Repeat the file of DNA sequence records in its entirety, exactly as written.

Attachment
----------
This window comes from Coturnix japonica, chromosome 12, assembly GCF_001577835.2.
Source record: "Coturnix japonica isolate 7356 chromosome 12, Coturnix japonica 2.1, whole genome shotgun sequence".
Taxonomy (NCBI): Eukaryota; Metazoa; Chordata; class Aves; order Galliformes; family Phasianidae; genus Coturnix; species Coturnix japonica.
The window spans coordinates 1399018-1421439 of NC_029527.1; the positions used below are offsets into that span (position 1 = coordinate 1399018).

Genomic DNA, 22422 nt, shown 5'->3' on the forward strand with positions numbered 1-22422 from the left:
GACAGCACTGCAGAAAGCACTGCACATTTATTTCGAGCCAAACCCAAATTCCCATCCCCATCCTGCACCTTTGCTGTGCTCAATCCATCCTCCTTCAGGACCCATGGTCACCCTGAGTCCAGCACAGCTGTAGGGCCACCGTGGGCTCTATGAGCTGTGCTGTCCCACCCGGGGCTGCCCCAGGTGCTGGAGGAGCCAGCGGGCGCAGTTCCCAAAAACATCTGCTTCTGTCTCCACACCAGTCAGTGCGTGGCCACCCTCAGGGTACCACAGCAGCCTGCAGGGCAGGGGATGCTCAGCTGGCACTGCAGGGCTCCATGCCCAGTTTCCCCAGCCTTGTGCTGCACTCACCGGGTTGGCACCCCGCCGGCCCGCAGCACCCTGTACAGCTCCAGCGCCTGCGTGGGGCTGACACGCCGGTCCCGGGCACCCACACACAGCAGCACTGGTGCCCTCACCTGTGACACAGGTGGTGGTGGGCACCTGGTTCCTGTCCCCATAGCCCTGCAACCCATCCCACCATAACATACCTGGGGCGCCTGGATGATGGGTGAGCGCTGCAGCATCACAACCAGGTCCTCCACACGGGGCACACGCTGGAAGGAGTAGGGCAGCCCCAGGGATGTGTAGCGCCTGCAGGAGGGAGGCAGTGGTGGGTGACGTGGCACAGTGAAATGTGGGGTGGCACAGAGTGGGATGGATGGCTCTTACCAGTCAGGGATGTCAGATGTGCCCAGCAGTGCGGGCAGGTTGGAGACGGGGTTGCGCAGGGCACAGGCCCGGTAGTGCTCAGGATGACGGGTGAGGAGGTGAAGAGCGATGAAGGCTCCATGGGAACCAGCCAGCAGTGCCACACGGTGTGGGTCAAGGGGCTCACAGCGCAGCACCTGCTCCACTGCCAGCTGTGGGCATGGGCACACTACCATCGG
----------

This window comes from Coturnix japonica, chromosome 12, assembly GCF_001577835.2.
Source record: "Coturnix japonica isolate 7356 chromosome 12, Coturnix japonica 2.1, whole genome shotgun sequence".
Taxonomy (NCBI): Eukaryota; Metazoa; Chordata; class Aves; order Galliformes; family Phasianidae; genus Coturnix; species Coturnix japonica.
The window spans coordinates 1399018-1421439 of NC_029527.1; the positions used below are offsets into that span (position 1 = coordinate 1399018).

Genomic DNA, 22422 nt, shown 5'->3' on the forward strand with positions numbered 1-22422 from the left:
GACAGCACTGCAGAAAGCACTGCACATTTATTTCGAGCCAAACCCAAATTCCCATCCCCATCCTGCACCTTTGCTGTGCTCAATCCATCCTCCTTCAGGACCCATGGTCACCCTGAGTCCAGCACAGCTGTAGGGCCACCGTGGGCTCTATGAGCTGTGCTGTCCCACCCGGGGCTGCCCCAGGTGCTGGAGGAGCCAGCGGGCGCAGTTCCCAAAAACATCTGCTTCTGTCTCCACACCAGTCAGTGCGTGGCCACCCTCAGGGTACCACAGCAGCCTGCAGGGCAGGGGATGCTCAGCTGGCACTGCAGGGCTCCATGCCCAGTTTCCCCAGCCTTGTGCTGCACTCACCGGGTTGGCACCCCGCCGGCCCGCAGCACCCTGTACAGCTCCAGCGCCTGCGTGGGGCTGACACGCCGGTCCCGGGCACCCACACACAGCAGCACTGGTGCCCTCACCTGTGACACAGGTGGTGGTGGGCACCTGGTTCCTGTCCCCATAGCCCTGCAACCCATCCCACCATAACATACCTGGGGCGCCTGGATGATGGGTGAGCGCTGCAGCATCACAACCAGGTCCTCCACACGGGGCACACGCTGGAAGGAGTAGGGCAGCCCCAGGGATGTGTAGCGCCTGCAGGAGGGAGGCAGTGGTGGGTGACGTGGCACAGTGAAATGTGGGGTGGCACAGAGTGGGATGGATGGCTCTTACCAGTCAGGGATGTCAGATGTGCCCAGCAGTGCGGGCAGGTTGGAGACGGGGTTGCGCAGGGCACAGGCCCGGTAGTGCTCAGGATGACGGGTGAGGAGGTGAAGAGCGATGAAGGCTCCATGGGAACCAGCCAGCAGTGCCACACGGTGTGGGTCAAGGGGCTCACAGCGCAGCACCTGCTCCACTGCCAGCTGTGGGCATGGGCACACTACCATCGG